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N43m fraud case: Court frees ex-Works Minister, Lawal

By The Citizen
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The Abuja Division of the Federal High Court, yesterday, dismissed the eight-count criminal charge brought against former Minister of Works, Mr Hassan Lawal, by the Economic and Financial Crimes Commission, EFCC.

Lawal, who was facing trial alongside one Mr Adewale Adesanya, who was an official of United Bank for Africa, UBA, was alleged to have defrauded the Federal Government to the tune of N43 million while in office.

The duo were said to have allegedly diverted contract funds to a fake account they opened with the UBA.

According to the EFCC, part of the looted funds were earmarked for the completion of Buto-Bagana Bridge across River Benue as well as erection of street lights from Abuja to Nasarawa State.

Lawal was said to have awarded the contracts while he was in government, only to allegedly divert funds approved for its completion to a private interest yielding account, with the help of the 2nd accused person.

However, Justice Adamu Bello discharged and acquitted the accused persons on the premise that the anti-graft agency failed to establish their complicity in the alleged crime.

Blaming the commission for what he termed 'shoddy investigations', Justice Bello, while upholding a no-case-submission entered before him by the accused persons, said he was convinced that the EFCC did not prove the ingredients of money laundering and fraud contained in the charge.

The judge maintained that the EFCC could neither establish that the account was not genuinely opened nor prove that the funds traced to the ex-minister accrued from illegal transactions.

Besides, the judge held that the 2nd accused was an official of the bank as at when the alleged crime was said to have been committed, adding that he merely did his work as a banker and could not be said to have conspired to launder fund meant for the execution of a contract.

The judge said: 'Prosecution failed to prove that the money in question was derived from illegal source, even when the accused gave the prosecution a lead that he got the money from other transactions, such as the sales of his assets, the prosecution did not bother to ask whether the transaction is real or not.

'Since the charge was in respect of the contract awarded by the Ministry of Works and Housing and deposits being alleged were made before the 1st accused became the Minister of Works, it could not be said that such deposits were from illegal proceeds.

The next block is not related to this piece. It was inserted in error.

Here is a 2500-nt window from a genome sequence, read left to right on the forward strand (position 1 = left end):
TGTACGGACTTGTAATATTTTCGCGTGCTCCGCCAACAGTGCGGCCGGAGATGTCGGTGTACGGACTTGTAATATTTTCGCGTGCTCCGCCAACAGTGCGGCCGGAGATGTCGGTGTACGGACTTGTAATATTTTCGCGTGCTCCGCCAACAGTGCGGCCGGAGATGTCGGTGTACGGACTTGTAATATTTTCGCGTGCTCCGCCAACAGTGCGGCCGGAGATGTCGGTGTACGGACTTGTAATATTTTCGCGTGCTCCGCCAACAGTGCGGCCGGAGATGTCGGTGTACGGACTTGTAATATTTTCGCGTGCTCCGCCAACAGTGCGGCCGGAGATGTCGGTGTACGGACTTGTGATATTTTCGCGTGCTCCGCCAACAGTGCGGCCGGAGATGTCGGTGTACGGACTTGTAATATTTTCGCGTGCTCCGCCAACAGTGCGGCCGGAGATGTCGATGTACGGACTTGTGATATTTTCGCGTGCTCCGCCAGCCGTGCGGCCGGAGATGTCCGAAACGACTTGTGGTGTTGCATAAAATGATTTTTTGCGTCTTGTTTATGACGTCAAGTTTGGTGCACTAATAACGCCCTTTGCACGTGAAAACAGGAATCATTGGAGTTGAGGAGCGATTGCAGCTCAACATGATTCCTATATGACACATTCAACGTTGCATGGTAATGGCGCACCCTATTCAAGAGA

'What now remains, having failed to prove money laundering and conspiracy as preferred in the charge, the accused persons are discharged of the charge and acquitted'.

Lawal had through his counsel, Mr Ibrahim Ishaku, SAN, insisted that funds found in his account emanated from genuine transactions made by his client as payment for a housing loan procured from the bank.

He urged the court to hold that he had no case to answer, even as he contended that the charge did not link him directly or indirectly with the allegation.

'My lord, this is a mere allegation which to me was brought about by the new political leaning of my client. In fact, Lawal did not launder any money or misappropriate monies made for the contract he supervised,' his lawyer argued.

However, the prosecutor, Mr Wahab Shittu, insisted that the ex-Minister connived with Adewale, an ex-banker and laundered fund in contravention of the Money Laundering Act 2004.

Meantime, the ex-Minister is currently answering to another 44-criminal count charge before the same high court over his alleged involvement in an N75billion contract scam.

It will be recalled that a Deputy Superintendent of Police and a lead investigator with the EFCC, DSP Chike Nwibe, earlier narrated before the court how the accused persons, siphoned funds budgeted for non-existing projects into fake accounts.

Nwibe who testified as the PW-1 in the matter, further told the court that between 2006 and 2009 when Lawal was Minister of Works, there was constant in-flow of cash into the said bank accounts, adding that at two instances, a man simply identified as Ambassador Balge, made huge deposits into the account with number 01033320106747.

The witness told the court that N12.5m and N15m were at different times, paid into the personal accounts of the accused person by Ambassador Balge whose real identity he said could not be traced, though he admitted that the purpose for which the money was paid could not be ascertained.

According to him, 'My Lord,   in the course of our investigation, we discovered that the 1st accused person opened a housing loan with the UBA and that though he made payments into the bank, it was not in respect of the housing loan but into an illegal account that was opened for him by the 2nd accused person.'

The commission said when it questioned the ex-Minister about how he got money to buy a mansion at Plot 1471A, Justice Mairan Nasir Street in Asokoro, Abuja, he claimed that he got the money partly from a loan facility granted to him by the bank, and from estacodes that accrued to him overtime.

It told the court that in a bid to conceal the property, the former Minister, registered its title deed in the name of one Wada M. Aliyu, who it said does not exist.

EFCC said N3m, N8.9m and N4m were part of the cash payments the 1st accused made through the 2nd accused person.

Likewise, the agency alleged that documents it recovered from the Ministry of Works showed that Lawal had at different times, pocketed $4, 500, $1, 905, $8, 200 and $4, 000, as his estacodes for a period of two years.

Nevertheless, the court yesterday said it was not convinced by the EFCC that the accused persons have any case to answer.